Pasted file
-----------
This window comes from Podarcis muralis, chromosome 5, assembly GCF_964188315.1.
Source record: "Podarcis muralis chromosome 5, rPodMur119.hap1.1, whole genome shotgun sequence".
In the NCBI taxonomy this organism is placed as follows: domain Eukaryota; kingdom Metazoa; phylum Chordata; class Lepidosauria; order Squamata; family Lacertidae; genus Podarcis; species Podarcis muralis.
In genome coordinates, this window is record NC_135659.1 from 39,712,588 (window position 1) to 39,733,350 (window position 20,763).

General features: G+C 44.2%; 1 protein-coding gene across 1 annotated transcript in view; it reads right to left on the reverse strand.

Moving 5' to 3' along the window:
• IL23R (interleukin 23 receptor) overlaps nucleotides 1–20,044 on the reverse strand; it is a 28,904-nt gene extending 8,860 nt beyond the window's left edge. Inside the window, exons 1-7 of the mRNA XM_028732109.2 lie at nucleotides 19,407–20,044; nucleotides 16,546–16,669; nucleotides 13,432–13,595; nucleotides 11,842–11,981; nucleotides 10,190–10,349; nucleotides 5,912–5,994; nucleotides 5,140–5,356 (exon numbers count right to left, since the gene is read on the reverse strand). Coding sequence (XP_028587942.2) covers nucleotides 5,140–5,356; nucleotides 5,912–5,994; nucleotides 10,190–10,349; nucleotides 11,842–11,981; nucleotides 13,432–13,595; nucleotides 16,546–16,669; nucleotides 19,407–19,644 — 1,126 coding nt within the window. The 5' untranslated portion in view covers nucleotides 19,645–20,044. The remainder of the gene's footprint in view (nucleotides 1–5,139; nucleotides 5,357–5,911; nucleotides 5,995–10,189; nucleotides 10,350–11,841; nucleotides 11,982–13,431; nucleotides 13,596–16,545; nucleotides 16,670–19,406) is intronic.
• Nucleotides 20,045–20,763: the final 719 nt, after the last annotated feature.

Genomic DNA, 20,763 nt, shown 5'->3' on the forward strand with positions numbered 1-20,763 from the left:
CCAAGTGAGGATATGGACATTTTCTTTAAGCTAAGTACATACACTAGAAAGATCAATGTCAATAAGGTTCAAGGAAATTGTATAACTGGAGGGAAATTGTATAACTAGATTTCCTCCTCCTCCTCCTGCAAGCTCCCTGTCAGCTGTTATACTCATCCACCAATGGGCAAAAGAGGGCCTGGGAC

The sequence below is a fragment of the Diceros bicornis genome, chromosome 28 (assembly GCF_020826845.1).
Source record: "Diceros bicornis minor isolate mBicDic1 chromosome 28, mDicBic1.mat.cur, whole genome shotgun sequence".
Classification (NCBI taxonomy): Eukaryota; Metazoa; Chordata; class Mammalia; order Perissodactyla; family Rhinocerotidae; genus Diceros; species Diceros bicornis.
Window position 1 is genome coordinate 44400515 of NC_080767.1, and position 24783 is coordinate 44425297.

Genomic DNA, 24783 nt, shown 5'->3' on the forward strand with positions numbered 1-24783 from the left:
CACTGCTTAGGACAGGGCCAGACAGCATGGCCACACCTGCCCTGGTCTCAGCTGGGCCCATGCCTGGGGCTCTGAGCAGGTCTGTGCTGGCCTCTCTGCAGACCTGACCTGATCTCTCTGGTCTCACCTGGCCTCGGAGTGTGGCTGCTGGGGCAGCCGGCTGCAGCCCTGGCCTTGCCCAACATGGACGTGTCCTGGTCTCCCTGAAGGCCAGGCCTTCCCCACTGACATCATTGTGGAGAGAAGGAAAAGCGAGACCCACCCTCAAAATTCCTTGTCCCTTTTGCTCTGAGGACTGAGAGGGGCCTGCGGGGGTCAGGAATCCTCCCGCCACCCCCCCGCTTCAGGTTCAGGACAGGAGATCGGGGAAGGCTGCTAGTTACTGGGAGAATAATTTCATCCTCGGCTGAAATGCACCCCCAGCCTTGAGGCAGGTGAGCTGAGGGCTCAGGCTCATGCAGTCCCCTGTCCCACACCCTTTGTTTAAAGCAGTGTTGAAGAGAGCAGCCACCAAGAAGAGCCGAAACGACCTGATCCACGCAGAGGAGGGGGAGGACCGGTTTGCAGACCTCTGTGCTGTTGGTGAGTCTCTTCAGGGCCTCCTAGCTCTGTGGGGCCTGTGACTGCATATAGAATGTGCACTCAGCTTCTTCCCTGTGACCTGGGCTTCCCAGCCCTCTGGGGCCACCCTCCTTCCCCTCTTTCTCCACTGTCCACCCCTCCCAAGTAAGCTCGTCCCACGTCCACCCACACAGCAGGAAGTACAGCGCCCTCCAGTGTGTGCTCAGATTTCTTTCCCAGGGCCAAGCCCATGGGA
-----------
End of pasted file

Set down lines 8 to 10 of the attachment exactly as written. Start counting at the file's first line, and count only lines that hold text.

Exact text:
• Nucleotides 20,045–20,763: the final 719 nt, after the last annotated feature.

Genomic DNA, 20,763 nt, shown 5'->3' on the forward strand with positions numbered 1-20,763 from the left:
CCAAGTGAGGATATGGACATTTTCTTTAAGCTAAGTACATACACTAGAAAGATCAATGTCAATAAGGTTCAAGGAAATTGTATAACTGGAGGGAAATTGTATAACTAGATTTCCTCCTCCTCCTCCTGCAAGCTCCCTGTCAGCTGTTATACTCATCCACCAATGGGCAAAAGAGGGCCTGGGAC